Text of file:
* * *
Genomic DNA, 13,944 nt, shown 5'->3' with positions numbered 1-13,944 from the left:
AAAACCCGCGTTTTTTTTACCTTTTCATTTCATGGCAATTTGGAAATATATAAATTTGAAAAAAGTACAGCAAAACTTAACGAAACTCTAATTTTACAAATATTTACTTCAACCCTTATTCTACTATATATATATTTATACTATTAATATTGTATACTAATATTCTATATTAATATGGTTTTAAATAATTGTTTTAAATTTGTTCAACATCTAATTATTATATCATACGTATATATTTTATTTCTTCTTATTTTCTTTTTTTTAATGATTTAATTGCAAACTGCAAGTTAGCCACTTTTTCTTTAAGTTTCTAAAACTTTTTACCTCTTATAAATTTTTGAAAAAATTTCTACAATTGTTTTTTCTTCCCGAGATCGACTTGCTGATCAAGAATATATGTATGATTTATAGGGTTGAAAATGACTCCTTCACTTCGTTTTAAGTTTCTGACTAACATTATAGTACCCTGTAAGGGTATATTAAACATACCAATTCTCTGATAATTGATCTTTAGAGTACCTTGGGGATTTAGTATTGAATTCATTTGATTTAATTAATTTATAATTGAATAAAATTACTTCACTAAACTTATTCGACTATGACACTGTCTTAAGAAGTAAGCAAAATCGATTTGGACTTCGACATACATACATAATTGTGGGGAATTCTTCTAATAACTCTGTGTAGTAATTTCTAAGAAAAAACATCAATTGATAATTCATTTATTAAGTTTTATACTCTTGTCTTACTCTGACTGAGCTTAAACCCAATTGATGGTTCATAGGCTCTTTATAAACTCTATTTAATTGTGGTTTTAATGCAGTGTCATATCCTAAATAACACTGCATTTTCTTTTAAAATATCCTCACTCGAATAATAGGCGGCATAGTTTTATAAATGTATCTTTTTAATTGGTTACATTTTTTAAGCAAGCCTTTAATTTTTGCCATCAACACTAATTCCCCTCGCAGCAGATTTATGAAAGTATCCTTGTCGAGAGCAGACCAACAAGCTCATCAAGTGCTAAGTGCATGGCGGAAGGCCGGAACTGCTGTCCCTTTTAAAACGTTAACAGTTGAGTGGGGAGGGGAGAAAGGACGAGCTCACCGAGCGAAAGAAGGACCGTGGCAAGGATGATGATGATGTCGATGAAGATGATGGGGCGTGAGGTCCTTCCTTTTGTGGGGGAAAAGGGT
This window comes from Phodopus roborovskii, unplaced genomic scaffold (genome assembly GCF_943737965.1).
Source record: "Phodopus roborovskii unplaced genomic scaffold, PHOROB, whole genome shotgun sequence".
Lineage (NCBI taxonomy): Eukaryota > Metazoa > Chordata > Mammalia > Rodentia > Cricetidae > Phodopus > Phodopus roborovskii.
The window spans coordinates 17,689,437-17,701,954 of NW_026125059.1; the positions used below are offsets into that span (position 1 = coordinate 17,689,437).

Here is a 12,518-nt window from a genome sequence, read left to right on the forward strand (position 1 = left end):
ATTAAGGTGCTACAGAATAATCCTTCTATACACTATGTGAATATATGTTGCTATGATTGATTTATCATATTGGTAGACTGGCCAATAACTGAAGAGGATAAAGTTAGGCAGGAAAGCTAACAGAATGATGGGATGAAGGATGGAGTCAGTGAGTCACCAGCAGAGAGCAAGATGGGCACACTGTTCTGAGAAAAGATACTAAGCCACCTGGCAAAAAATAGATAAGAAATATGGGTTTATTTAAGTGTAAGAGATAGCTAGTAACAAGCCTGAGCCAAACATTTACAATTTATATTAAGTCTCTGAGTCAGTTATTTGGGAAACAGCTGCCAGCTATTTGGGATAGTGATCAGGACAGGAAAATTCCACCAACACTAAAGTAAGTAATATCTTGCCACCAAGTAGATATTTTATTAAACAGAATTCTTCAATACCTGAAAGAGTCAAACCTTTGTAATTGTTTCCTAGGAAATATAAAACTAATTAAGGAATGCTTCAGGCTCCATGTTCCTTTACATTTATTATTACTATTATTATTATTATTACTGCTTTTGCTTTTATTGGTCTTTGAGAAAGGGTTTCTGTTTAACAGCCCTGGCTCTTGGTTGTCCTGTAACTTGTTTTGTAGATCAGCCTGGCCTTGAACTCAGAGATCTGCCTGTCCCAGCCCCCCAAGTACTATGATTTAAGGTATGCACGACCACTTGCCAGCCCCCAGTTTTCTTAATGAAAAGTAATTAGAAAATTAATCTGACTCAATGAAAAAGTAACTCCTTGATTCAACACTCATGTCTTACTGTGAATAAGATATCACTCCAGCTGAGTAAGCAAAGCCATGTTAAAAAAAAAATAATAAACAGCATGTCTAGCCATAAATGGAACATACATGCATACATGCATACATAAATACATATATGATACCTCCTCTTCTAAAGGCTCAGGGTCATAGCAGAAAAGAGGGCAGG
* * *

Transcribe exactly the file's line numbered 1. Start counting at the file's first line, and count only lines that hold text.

Genomic DNA, 13,944 nt, shown 5'->3' with positions numbered 1-13,944 from the left: